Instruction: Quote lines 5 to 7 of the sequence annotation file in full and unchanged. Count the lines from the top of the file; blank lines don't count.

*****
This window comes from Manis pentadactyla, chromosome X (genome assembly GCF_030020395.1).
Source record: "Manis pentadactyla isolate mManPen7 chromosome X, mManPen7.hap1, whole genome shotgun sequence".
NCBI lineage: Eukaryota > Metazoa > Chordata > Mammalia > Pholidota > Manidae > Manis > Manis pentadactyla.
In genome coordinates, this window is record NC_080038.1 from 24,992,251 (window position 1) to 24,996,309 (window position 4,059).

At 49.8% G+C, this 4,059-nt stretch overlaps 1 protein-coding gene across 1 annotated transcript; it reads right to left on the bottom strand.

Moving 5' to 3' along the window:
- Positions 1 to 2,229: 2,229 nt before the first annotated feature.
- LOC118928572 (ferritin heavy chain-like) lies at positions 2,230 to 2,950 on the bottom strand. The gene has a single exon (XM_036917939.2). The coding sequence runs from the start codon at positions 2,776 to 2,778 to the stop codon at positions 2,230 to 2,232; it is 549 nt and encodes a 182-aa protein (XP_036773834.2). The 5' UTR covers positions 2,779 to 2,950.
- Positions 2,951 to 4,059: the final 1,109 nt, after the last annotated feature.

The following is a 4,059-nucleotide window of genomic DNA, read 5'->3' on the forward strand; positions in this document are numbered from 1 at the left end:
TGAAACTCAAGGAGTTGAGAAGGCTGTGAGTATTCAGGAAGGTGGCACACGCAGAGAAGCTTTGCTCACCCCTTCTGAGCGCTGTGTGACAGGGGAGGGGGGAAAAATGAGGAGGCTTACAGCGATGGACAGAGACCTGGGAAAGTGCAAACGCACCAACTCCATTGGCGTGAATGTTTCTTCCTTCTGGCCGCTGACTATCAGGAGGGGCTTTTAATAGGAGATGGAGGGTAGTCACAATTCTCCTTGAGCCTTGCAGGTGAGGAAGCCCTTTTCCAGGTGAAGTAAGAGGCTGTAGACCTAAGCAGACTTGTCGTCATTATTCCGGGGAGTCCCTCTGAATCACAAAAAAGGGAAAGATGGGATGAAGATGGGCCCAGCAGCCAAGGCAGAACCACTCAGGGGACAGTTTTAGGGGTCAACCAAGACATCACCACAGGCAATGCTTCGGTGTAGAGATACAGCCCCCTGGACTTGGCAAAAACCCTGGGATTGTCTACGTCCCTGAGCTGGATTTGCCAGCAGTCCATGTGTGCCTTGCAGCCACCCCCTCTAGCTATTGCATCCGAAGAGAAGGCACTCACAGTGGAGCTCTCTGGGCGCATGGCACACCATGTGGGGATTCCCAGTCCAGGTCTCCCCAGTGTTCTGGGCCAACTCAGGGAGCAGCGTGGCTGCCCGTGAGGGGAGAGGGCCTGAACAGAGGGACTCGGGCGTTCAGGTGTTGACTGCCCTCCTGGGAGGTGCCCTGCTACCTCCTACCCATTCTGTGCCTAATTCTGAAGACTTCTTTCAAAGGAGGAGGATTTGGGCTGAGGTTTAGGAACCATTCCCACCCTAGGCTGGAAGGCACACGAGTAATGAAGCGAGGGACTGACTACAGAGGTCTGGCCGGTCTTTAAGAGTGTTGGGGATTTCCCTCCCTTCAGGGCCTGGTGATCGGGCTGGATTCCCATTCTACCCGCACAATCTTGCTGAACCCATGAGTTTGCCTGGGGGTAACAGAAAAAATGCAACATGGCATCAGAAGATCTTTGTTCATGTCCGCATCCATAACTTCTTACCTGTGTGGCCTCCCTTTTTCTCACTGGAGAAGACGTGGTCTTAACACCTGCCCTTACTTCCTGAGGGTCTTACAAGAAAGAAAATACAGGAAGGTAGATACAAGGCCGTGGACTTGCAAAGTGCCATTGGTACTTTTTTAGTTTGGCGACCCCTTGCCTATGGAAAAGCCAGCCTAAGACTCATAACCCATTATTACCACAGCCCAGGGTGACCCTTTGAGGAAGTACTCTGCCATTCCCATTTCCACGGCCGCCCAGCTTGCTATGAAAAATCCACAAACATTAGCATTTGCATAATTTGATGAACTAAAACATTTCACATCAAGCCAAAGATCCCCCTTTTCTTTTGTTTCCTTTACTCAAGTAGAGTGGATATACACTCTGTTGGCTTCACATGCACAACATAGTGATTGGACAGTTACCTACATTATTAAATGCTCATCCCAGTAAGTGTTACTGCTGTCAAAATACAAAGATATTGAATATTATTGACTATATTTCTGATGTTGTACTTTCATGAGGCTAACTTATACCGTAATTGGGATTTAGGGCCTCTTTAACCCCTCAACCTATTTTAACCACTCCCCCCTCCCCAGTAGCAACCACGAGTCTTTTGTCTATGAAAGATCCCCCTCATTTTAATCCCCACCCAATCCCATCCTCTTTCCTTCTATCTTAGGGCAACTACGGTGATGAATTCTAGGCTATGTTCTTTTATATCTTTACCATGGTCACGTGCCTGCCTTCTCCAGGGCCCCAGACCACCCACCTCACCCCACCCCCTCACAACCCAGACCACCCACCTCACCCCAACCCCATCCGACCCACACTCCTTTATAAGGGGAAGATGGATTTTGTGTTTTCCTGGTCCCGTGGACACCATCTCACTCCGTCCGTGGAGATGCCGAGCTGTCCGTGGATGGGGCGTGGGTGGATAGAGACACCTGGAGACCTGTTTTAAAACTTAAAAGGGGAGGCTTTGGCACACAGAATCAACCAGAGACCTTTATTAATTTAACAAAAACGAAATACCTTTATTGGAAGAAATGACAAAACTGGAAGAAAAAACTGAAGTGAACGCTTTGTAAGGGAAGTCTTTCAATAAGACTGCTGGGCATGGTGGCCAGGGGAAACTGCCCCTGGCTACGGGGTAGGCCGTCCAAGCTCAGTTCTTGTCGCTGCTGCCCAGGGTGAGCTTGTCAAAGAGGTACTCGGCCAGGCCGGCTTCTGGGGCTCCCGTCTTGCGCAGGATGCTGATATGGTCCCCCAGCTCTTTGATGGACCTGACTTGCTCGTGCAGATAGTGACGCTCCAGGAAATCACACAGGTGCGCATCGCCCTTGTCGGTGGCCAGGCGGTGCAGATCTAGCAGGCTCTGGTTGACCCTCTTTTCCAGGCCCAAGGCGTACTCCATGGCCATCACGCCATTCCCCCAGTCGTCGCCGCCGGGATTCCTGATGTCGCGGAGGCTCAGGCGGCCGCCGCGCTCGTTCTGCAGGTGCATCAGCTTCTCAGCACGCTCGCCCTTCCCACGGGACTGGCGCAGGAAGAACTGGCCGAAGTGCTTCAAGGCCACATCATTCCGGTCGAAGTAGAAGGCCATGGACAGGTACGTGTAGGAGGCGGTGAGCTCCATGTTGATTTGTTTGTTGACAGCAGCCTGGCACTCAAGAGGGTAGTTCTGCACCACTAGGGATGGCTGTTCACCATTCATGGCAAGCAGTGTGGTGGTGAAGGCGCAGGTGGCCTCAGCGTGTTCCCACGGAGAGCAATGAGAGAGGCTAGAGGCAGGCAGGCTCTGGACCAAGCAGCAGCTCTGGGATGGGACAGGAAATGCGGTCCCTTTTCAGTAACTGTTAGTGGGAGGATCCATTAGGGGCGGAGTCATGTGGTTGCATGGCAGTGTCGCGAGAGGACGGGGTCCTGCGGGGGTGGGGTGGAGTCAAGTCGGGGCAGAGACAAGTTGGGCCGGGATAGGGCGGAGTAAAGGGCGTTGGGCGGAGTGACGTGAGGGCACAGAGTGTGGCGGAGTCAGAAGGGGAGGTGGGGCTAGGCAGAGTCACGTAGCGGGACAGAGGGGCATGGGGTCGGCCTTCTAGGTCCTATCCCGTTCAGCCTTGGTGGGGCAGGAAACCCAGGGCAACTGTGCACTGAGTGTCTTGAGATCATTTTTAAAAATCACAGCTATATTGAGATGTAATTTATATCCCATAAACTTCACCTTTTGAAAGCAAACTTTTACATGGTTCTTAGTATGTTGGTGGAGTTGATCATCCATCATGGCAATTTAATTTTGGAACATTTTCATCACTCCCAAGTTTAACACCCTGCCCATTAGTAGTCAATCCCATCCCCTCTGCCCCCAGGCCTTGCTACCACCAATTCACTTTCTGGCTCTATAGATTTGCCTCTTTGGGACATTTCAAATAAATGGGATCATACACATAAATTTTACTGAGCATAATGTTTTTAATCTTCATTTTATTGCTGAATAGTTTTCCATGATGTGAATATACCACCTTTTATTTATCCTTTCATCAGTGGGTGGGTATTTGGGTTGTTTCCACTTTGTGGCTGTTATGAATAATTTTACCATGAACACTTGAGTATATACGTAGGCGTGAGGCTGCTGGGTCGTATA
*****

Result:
At 49.8% G+C, this 4,059-nt stretch overlaps 1 protein-coding gene across 1 annotated transcript; it reads right to left on the bottom strand.

Moving 5' to 3' along the window:
- Positions 1 to 2,229: 2,229 nt before the first annotated feature.